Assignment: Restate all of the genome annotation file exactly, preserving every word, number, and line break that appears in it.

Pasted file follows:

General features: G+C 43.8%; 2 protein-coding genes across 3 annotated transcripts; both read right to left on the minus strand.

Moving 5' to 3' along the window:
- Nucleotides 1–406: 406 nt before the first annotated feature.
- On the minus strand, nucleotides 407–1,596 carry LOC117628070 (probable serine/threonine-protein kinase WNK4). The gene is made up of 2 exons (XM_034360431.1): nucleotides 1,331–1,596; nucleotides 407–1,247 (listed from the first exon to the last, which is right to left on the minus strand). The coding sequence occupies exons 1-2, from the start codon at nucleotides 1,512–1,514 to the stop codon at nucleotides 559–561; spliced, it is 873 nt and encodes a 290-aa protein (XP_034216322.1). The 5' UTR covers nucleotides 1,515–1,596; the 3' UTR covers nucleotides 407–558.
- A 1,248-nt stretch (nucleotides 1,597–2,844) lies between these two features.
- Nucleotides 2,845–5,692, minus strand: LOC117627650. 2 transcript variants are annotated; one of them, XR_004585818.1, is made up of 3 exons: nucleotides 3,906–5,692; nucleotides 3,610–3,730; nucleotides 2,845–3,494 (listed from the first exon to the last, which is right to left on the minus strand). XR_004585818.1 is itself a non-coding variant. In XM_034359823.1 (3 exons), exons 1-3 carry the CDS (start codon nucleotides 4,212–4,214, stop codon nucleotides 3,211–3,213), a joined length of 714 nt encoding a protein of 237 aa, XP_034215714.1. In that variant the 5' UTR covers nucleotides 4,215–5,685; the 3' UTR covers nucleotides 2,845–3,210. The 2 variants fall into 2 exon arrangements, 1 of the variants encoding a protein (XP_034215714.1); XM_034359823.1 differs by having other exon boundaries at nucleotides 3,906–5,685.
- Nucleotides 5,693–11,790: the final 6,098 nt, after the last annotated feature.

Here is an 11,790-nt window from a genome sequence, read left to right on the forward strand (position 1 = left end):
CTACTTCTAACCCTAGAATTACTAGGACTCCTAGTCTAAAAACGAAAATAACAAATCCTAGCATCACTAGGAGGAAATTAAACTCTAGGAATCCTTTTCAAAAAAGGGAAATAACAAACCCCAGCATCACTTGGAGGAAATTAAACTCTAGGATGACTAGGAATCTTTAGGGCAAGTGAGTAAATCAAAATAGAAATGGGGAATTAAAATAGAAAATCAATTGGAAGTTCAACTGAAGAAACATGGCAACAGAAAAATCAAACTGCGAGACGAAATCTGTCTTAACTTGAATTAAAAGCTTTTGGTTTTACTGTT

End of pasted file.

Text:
General features: G+C 43.8%; 2 protein-coding genes across 3 annotated transcripts; both read right to left on the minus strand.

Moving 5' to 3' along the window:
- Nucleotides 1–406: 406 nt before the first annotated feature.
- On the minus strand, nucleotides 407–1,596 carry LOC117628070 (probable serine/threonine-protein kinase WNK4). The gene is made up of 2 exons (XM_034360431.1): nucleotides 1,331–1,596; nucleotides 407–1,247 (listed from the first exon to the last, which is right to left on the minus strand). The coding sequence occupies exons 1-2, from the start codon at nucleotides 1,512–1,514 to the stop codon at nucleotides 559–561; spliced, it is 873 nt and encodes a 290-aa protein (XP_034216322.1). The 5' UTR covers nucleotides 1,515–1,596; the 3' UTR covers nucleotides 407–558.
- A 1,248-nt stretch (nucleotides 1,597–2,844) lies between these two features.
- Nucleotides 2,845–5,692, minus strand: LOC117627650. 2 transcript variants are annotated; one of them, XR_004585818.1, is made up of 3 exons: nucleotides 3,906–5,692; nucleotides 3,610–3,730; nucleotides 2,845–3,494 (listed from the first exon to the last, which is right to left on the minus strand). XR_004585818.1 is itself a non-coding variant. In XM_034359823.1 (3 exons), exons 1-3 carry the CDS (start codon nucleotides 4,212–4,214, stop codon nucleotides 3,211–3,213), a joined length of 714 nt encoding a protein of 237 aa, XP_034215714.1. In that variant the 5' UTR covers nucleotides 4,215–5,685; the 3' UTR covers nucleotides 2,845–3,210. The 2 variants fall into 2 exon arrangements, 1 of the variants encoding a protein (XP_034215714.1); XM_034359823.1 differs by having other exon boundaries at nucleotides 3,906–5,685.
- Nucleotides 5,693–11,790: the final 6,098 nt, after the last annotated feature.

Here is an 11,790-nt window from a genome sequence, read left to right on the forward strand (position 1 = left end):
CTACTTCTAACCCTAGAATTACTAGGACTCCTAGTCTAAAAACGAAAATAACAAATCCTAGCATCACTAGGAGGAAATTAAACTCTAGGAATCCTTTTCAAAAAAGGGAAATAACAAACCCCAGCATCACTTGGAGGAAATTAAACTCTAGGATGACTAGGAATCTTTAGGGCAAGTGAGTAAATCAAAATAGAAATGGGGAATTAAAATAGAAAATCAATTGGAAGTTCAACTGAAGAAACATGGCAACAGAAAAATCAAACTGCGAGACGAAATCTGTCTTAACTTGAATTAAAAGCTTTTGGTTTTACTGTT